The “Pandemic Pet” Riddle: Acquisition Offset by Attrition

The “Pandemic Pet” Riddle: Acquisition Offset by Attrition

The dust continues to settle on the question of pet population in the wake of COVID-19. Many manufacturing and retail-based sources take for granted that a pet population increase occurred, and understandably so given the spike in pet care spending, including for durables generally associated with pet adoption. Veterinary sector sources, in contrast, have been skeptical, based partly on distribution of veterinary supplies associated with annual pet check-ups).

Shifting reports and anecdotal accounts about pet adoption, intake, and population levels in pet shelters have tended to complicate the picture, though Packaged Facts survey data show that only 26% of dog adoptions in 2020 and 25% in 2021 were through pet shelters.

There is no debate over a spike in pet care spending, and very positive prospects for pet industry revenues going forward. And a pet adoption spike did occur. But MRI-Simmons data by key demographics show this pet acquisition was counterbalanced by pet ownership attrition in the wake of COVID-19. More specifically: Measured by bedrock pet owner population rather than pet care spending, a spike in pet ownership among upmarket consumers was offset by pet ownership attrition among less prosperous or more budget-conscious demographics.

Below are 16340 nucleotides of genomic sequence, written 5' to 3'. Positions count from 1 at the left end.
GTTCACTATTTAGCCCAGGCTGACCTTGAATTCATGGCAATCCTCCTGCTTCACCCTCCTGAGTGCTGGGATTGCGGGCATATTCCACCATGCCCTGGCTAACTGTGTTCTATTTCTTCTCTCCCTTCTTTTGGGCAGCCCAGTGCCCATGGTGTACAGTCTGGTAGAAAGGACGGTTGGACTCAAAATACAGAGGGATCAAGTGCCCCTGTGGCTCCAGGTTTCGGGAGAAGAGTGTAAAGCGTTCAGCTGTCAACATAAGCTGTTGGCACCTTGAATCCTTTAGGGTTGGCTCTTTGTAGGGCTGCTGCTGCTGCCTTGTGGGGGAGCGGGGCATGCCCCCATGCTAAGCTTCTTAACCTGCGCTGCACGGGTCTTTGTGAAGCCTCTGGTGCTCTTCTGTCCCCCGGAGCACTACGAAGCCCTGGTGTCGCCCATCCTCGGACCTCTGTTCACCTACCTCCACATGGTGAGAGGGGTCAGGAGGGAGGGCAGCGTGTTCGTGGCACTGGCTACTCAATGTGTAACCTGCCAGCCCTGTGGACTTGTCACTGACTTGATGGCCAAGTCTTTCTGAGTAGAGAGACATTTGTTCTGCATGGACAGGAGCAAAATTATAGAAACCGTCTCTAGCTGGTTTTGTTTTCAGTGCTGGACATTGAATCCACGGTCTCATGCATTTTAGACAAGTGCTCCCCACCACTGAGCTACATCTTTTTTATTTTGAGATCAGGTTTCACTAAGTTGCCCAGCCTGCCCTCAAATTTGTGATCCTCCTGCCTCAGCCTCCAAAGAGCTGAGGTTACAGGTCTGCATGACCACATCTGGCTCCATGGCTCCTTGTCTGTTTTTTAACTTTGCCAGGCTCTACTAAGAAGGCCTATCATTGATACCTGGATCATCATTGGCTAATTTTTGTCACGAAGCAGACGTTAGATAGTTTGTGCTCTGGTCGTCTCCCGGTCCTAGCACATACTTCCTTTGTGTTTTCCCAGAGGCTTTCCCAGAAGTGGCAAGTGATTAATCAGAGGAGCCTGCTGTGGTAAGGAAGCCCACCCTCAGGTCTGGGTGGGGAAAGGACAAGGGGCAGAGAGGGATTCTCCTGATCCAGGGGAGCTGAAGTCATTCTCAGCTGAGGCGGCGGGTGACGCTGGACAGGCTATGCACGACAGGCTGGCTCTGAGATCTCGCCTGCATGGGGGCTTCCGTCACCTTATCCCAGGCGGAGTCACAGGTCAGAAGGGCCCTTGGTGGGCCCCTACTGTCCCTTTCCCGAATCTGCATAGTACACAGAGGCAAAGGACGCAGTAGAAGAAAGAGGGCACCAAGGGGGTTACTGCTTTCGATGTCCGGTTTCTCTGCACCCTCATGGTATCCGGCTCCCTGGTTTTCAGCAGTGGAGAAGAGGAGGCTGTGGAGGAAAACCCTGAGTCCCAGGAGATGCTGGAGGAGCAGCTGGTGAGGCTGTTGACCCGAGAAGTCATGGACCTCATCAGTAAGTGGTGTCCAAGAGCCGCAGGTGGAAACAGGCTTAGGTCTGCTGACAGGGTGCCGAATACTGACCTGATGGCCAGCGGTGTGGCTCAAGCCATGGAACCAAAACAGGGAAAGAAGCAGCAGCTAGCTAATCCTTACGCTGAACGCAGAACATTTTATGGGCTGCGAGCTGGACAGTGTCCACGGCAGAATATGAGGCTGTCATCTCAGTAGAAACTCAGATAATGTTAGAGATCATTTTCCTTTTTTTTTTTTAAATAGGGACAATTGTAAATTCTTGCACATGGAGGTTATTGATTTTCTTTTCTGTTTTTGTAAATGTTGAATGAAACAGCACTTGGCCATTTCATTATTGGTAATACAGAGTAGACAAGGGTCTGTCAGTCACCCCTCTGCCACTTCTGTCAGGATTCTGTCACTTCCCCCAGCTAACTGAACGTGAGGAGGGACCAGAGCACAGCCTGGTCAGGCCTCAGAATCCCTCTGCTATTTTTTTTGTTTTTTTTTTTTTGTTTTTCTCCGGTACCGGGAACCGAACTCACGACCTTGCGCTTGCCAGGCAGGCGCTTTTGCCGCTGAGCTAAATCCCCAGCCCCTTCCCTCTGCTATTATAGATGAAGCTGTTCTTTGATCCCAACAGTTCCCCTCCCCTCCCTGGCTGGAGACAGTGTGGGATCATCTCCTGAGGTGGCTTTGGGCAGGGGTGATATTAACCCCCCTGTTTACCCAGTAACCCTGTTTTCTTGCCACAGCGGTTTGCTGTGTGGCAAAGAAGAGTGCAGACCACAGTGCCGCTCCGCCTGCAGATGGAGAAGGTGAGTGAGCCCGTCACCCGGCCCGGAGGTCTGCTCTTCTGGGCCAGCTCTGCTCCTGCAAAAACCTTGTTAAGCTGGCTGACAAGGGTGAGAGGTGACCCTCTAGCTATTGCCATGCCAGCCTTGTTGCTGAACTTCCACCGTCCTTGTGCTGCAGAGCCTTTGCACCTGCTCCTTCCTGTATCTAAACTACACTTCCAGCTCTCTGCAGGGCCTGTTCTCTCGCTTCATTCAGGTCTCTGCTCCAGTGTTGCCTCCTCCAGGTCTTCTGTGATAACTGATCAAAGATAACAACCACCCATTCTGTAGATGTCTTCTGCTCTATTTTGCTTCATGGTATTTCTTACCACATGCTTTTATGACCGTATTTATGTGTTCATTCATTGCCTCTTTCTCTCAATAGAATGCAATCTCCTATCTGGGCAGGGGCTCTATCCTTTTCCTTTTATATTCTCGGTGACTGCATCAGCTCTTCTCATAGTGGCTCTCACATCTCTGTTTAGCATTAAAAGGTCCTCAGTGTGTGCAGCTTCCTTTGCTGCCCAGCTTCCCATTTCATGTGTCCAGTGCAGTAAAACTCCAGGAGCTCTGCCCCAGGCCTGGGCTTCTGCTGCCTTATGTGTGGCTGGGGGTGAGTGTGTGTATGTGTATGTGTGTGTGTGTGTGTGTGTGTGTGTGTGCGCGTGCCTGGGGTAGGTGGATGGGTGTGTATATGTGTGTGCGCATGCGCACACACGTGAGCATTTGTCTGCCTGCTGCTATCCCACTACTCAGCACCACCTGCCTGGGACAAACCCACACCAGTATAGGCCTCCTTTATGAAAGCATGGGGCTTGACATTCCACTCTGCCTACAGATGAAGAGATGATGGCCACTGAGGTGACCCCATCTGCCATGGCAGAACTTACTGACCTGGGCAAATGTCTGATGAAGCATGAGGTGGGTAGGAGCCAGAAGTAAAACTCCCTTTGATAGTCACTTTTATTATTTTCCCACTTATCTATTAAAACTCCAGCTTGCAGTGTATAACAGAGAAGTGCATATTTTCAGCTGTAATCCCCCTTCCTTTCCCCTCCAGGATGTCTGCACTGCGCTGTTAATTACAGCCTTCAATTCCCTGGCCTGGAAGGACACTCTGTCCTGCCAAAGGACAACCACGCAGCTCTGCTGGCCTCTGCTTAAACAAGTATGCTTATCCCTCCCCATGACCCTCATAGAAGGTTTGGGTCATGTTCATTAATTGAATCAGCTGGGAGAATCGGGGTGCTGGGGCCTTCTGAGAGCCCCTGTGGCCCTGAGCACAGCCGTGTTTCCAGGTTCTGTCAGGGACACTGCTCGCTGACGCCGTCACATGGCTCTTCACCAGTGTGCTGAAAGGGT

In this pandemic era, the number of pet-owning households jumped unusually among upper-income households, and among those with typically upmarket demographic characteristics such as home ownership or having a graduate degree. For example, in terms of households earning $100,000 or more, a national gain of 1.3 million pet owners between 2017 and 2019 was tripled by a gain of 3.9 million pet owners in the COVID years of 2019 to 2021. These anomalous gains in pet ownership among upmarket consumers triggered the spending boom across the pet industry in the wake of COVID-19.

Nevertheless, at the pet-owning household level, these gains were countered by losses among lower-income counterparts. In terms of households earning under $30,000, a modest national gain of 264,000 pet owners between 2017 and 2019 was followed by a loss of 3.4 million pet owners between 2019 and 2021.

For more information, please see the newly published Packaged Facts report U.S. Pet Market Outlook, 2022-2023.

 

About the blogger: David Sprinkle is the pet market research director for Packaged Facts.